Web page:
He reluctantly retreats to an inner, inner sanctum, well-insulated. Comfy chairs. A radio to contact his private jet to come get him, should he choose to employ it. He's not all that certain he wants to. "Since you're here, I should offer you a drink."

"I don't need anything, thanks."

He smoothes his cape before he sits down so it won't get wrinkled. "If you are Death, and I'm not saying I believe it, what is your objective in showing yourself to me?"

"I want to tell you three things. The first is that I may have my own preferences – anything that's around long enough starts picking up a personality – but in the great scheme of things it made no difference that millions of people were killed today. By you. A hundred years from now I would have taken all of them." She looks around. "You really like the color purple."

"I like its connotations of royalty." He steeples his fingers. The girl who is either a hallucination or evidence that the image of the Grim Reaper is a grotesque misnomer spreads on her back on the floor, admiring the hieroglyphics painted on the ceiling.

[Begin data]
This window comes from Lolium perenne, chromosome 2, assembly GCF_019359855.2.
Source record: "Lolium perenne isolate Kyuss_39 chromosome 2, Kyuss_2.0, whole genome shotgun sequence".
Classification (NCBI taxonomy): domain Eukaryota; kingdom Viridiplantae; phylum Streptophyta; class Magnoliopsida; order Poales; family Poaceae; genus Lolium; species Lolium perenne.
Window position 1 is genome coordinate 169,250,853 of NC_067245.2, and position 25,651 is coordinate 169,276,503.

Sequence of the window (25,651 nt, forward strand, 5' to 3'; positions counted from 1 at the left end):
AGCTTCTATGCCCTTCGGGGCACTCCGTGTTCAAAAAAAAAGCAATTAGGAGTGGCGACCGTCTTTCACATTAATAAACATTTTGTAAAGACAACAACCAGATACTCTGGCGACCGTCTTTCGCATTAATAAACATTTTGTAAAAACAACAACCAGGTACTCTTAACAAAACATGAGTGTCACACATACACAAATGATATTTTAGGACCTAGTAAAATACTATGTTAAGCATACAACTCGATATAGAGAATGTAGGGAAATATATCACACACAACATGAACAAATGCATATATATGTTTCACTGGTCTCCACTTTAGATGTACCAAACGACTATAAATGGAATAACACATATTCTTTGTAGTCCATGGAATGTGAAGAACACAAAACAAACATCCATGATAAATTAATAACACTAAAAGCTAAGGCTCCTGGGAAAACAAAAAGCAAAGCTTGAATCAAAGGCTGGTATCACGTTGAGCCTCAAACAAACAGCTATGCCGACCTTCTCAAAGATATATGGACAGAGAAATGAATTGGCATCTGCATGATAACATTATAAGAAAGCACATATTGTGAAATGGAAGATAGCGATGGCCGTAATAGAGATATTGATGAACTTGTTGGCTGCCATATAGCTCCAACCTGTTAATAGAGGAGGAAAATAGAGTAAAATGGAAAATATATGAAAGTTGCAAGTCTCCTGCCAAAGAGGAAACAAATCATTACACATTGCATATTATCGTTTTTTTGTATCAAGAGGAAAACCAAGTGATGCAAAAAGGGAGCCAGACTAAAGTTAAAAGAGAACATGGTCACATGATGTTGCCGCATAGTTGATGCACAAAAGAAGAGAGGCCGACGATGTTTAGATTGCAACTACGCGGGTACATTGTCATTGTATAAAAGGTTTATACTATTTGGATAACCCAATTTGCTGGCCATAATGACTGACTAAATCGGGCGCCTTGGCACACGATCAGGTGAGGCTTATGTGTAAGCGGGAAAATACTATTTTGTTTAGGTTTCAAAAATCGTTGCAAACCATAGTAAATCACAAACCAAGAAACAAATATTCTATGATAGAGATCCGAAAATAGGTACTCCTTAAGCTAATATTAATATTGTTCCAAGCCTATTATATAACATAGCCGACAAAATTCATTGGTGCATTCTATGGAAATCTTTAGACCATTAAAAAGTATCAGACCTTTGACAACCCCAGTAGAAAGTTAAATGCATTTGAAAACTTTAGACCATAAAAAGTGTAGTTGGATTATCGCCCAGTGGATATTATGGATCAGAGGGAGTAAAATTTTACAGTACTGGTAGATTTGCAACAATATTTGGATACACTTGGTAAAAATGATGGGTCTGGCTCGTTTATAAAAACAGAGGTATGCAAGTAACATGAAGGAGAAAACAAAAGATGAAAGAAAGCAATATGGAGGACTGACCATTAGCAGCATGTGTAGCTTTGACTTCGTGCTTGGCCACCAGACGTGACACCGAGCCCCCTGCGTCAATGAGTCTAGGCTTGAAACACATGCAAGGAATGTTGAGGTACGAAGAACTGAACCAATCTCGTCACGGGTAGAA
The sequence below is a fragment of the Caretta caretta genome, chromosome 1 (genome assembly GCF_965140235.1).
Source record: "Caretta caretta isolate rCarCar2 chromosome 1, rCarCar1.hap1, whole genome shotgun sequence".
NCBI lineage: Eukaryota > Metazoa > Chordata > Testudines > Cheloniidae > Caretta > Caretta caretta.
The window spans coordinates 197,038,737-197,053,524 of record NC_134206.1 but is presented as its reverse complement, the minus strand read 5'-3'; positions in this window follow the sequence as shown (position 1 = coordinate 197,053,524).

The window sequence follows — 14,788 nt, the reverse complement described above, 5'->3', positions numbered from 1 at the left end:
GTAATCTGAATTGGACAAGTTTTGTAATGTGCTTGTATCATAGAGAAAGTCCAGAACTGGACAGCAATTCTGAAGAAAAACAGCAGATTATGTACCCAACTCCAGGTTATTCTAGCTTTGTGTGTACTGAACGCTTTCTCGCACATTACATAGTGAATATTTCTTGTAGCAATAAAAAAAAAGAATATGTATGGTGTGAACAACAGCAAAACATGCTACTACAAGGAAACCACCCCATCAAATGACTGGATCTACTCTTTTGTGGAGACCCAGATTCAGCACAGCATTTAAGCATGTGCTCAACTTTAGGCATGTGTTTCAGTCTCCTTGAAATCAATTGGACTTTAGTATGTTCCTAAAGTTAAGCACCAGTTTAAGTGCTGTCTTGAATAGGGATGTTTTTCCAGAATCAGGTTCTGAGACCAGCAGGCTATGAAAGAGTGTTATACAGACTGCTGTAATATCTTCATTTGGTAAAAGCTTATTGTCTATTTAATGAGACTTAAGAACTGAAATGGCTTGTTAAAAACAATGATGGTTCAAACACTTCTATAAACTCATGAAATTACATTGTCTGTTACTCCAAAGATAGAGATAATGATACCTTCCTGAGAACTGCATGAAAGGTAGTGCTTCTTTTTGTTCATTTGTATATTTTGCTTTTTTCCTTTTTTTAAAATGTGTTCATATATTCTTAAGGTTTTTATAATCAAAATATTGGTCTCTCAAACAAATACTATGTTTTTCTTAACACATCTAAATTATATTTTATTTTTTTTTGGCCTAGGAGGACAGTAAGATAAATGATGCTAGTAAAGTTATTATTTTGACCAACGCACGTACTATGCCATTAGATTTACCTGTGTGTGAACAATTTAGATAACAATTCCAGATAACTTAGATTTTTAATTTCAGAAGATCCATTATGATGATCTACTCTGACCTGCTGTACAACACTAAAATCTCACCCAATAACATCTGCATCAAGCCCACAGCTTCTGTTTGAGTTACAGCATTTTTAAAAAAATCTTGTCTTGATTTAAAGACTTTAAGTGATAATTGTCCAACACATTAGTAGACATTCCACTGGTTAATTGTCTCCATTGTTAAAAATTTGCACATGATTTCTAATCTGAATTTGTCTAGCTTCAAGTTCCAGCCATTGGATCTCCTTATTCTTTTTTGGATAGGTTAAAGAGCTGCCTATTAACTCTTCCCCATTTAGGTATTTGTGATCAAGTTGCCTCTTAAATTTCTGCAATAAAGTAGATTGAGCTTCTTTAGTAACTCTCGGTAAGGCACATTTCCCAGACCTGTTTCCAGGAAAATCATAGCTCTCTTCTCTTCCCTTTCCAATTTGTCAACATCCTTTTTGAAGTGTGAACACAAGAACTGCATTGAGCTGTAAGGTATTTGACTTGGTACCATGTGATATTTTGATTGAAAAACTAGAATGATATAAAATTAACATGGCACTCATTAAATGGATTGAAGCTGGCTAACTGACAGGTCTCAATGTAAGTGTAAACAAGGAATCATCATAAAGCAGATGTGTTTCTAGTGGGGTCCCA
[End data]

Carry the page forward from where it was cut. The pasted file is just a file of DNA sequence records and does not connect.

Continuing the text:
She laughs. "You remind me a little of my brother. One of them. He's good-looking, egotistical, and very much a bastard sometimes, which is kind of true given that none of us have parents."

"Are you trying to make me rationalize my actions and mitigate my guilt?"

"No. That's not something I deal in. I am as I am. I like it when people are nice because I think that just makes everything more cheerful, you know? But I'm there for the nice ones just as often as the unpleasant jerks. I was there for your Alexander. He was worried about what would become of his empire. I was there for Genghis Khan, and Ramses, Victoria, the Emperor Norton…"

"The Emperor Norton?"

"I liked him best. I don't think you would have." She sits up and looks him in the eye. "Everything matters. Everything dies. Not only people. I have met with planets and stars and galaxies, for they too end one day."

"Dr. Manhattan says nothing ever ends."